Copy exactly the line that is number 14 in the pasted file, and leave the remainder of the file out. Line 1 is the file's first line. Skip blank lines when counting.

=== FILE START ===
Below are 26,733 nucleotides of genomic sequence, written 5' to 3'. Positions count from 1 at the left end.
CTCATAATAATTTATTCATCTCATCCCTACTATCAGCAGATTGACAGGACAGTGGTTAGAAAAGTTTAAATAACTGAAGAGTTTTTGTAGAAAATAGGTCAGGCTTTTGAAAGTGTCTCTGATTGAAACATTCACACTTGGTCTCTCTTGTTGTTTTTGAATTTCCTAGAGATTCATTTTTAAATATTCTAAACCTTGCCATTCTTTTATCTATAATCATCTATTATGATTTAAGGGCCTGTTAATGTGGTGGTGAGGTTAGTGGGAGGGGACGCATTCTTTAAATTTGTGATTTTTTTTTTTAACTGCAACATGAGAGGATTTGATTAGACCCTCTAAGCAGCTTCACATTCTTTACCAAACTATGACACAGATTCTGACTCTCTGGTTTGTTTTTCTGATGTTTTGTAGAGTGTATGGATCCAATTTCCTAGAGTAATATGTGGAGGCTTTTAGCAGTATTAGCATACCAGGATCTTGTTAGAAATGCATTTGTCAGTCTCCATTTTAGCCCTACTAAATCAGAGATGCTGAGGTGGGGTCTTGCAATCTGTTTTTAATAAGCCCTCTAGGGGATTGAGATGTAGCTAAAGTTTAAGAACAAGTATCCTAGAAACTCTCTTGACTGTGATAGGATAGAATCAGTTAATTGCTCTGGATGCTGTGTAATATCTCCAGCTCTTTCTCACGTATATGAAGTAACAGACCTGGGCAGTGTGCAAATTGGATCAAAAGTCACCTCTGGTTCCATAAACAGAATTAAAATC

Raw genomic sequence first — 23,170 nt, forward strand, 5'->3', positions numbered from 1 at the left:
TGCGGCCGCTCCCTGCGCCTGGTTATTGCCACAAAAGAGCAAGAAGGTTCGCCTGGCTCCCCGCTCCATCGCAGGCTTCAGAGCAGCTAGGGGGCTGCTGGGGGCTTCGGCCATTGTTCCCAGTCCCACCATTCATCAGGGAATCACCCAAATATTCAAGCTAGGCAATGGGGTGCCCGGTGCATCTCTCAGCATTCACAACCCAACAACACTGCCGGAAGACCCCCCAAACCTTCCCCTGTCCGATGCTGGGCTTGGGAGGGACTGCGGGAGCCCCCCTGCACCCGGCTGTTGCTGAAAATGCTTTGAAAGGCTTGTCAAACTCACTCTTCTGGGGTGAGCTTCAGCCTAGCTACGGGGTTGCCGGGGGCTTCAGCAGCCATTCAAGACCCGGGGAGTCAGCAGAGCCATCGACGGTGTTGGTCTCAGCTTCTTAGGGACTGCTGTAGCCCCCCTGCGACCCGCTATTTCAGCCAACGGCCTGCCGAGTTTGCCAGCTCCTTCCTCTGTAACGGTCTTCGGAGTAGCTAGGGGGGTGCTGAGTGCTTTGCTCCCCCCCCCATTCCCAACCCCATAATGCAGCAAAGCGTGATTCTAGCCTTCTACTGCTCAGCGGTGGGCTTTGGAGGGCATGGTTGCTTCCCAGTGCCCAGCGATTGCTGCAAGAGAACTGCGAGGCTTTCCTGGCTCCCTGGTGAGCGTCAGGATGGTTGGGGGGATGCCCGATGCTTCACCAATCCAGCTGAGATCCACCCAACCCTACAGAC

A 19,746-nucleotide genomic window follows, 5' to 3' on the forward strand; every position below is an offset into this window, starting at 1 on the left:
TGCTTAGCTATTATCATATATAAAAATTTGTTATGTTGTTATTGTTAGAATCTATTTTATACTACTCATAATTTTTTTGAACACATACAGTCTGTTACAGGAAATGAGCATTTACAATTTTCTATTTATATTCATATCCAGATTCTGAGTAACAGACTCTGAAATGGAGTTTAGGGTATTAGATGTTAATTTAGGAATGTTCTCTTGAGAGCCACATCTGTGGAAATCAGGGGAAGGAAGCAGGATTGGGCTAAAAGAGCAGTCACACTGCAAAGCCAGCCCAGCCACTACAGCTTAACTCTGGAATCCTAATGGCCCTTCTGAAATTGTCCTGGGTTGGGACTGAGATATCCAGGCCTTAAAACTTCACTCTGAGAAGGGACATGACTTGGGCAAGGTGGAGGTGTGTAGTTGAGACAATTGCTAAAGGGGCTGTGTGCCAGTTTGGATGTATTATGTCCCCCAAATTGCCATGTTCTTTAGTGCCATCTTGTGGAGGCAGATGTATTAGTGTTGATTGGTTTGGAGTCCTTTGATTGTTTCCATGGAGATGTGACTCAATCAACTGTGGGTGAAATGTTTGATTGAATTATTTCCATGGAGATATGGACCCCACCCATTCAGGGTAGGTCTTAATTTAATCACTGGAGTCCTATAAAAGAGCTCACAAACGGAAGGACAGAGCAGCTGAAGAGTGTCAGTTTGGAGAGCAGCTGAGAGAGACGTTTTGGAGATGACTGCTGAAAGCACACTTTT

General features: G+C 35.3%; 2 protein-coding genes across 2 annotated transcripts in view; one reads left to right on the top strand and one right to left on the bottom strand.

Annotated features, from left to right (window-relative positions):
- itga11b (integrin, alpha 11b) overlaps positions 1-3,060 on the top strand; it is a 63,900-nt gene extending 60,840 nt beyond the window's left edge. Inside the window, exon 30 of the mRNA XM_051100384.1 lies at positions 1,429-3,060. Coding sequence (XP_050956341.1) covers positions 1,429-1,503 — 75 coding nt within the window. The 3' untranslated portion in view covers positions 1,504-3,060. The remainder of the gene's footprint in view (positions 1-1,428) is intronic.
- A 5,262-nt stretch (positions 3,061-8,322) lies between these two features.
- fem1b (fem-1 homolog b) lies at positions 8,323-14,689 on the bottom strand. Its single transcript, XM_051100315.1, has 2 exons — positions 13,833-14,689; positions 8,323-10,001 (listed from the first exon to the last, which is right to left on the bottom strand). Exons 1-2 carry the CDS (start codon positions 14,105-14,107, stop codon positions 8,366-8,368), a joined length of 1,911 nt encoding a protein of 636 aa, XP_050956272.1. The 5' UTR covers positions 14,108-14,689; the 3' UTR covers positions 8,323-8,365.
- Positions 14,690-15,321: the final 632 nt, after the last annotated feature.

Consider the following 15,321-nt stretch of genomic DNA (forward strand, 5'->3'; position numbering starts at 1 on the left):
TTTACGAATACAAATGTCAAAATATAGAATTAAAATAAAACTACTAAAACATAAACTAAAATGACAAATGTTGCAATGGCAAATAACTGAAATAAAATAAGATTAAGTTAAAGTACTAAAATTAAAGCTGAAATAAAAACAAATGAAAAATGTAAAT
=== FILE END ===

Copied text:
TTTACGAATACAAATGTCAAAATATAGAATTAAAATAAAACTACTAAAACATAAACTAAAATGACAAATGTTGCAATGGCAAATAACTGAAATAAAATAAGATTAAGTTAAAGTACTAAAATTAAAGCTGAAATAAAAACAAATGAAAAATGTAAAT